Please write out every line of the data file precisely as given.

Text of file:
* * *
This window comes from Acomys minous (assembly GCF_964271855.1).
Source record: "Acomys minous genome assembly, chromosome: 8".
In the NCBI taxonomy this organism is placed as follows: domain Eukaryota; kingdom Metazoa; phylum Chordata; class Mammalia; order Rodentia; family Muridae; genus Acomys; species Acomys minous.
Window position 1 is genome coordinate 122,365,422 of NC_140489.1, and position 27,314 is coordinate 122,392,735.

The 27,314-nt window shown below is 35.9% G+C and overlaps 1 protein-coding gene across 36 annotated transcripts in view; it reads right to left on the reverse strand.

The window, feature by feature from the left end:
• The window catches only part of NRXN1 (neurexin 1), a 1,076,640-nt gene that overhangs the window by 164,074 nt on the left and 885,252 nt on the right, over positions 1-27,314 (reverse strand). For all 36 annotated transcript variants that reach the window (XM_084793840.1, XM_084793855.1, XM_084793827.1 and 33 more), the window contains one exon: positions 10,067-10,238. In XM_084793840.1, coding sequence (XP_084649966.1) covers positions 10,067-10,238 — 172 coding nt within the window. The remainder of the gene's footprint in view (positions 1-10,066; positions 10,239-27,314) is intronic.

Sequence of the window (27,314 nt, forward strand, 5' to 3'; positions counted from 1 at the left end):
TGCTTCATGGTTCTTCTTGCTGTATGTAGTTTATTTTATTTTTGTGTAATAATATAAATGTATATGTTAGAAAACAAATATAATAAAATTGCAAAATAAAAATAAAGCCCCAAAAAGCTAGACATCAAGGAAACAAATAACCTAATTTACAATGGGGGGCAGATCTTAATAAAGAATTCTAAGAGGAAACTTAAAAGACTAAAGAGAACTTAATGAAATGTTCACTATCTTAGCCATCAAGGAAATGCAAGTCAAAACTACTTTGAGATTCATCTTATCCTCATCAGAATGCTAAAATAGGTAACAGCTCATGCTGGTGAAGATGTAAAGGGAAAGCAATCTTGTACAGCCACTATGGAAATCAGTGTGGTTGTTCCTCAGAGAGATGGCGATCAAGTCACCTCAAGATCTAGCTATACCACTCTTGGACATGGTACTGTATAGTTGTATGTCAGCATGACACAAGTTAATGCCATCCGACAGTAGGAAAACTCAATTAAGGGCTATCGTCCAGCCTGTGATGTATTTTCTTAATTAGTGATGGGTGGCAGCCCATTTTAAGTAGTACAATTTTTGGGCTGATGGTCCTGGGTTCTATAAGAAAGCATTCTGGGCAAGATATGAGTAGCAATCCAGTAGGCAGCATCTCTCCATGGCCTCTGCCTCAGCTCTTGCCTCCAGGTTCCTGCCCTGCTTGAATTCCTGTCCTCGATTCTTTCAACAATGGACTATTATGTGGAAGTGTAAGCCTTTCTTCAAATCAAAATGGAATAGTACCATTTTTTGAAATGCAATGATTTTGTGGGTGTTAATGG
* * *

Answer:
This window comes from Acomys minous (assembly GCF_964271855.1).
Source record: "Acomys minous genome assembly, chromosome: 8".
In the NCBI taxonomy this organism is placed as follows: domain Eukaryota; kingdom Metazoa; phylum Chordata; class Mammalia; order Rodentia; family Muridae; genus Acomys; species Acomys minous.
Window position 1 is genome coordinate 122,365,422 of NC_140489.1, and position 27,314 is coordinate 122,392,735.

The 27,314-nt window shown below is 35.9% G+C and overlaps 1 protein-coding gene across 36 annotated transcripts in view; it reads right to left on the reverse strand.

The window, feature by feature from the left end:
• The window catches only part of NRXN1 (neurexin 1), a 1,076,640-nt gene that overhangs the window by 164,074 nt on the left and 885,252 nt on the right, over positions 1-27,314 (reverse strand). For all 36 annotated transcript variants that reach the window (XM_084793840.1, XM_084793855.1, XM_084793827.1 and 33 more), the window contains one exon: positions 10,067-10,238. In XM_084793840.1, coding sequence (XP_084649966.1) covers positions 10,067-10,238 — 172 coding nt within the window. The remainder of the gene's footprint in view (positions 1-10,066; positions 10,239-27,314) is intronic.

Sequence of the window (27,314 nt, forward strand, 5' to 3'; positions counted from 1 at the left end):
TGCTTCATGGTTCTTCTTGCTGTATGTAGTTTATTTTATTTTTGTGTAATAATATAAATGTATATGTTAGAAAACAAATATAATAAAATTGCAAAATAAAAATAAAGCCCCAAAAAGCTAGACATCAAGGAAACAAATAACCTAATTTACAATGGGGGGCAGATCTTAATAAAGAATTCTAAGAGGAAACTTAAAAGACTAAAGAGAACTTAATGAAATGTTCACTATCTTAGCCATCAAGGAAATGCAAGTCAAAACTACTTTGAGATTCATCTTATCCTCATCAGAATGCTAAAATAGGTAACAGCTCATGCTGGTGAAGATGTAAAGGGAAAGCAATCTTGTACAGCCACTATGGAAATCAGTGTGGTTGTTCCTCAGAGAGATGGCGATCAAGTCACCTCAAGATCTAGCTATACCACTCTTGGACATGGTACTGTATAGTTGTATGTCAGCATGACACAAGTTAATGCCATCCGACAGTAGGAAAACTCAATTAAGGGCTATCGTCCAGCCTGTGATGTATTTTCTTAATTAGTGATGGGTGGCAGCCCATTTTAAGTAGTACAATTTTTGGGCTGATGGTCCTGGGTTCTATAAGAAAGCATTCTGGGCAAGATATGAGTAGCAATCCAGTAGGCAGCATCTCTCCATGGCCTCTGCCTCAGCTCTTGCCTCCAGGTTCCTGCCCTGCTTGAATTCCTGTCCTCGATTCTTTCAACAATGGACTATTATGTGGAAGTGTAAGCCTTTCTTCAAATCAAAATGGAATAGTACCATTTTTTGAAATGCAATGATTTTGTGGGTGTTAATGG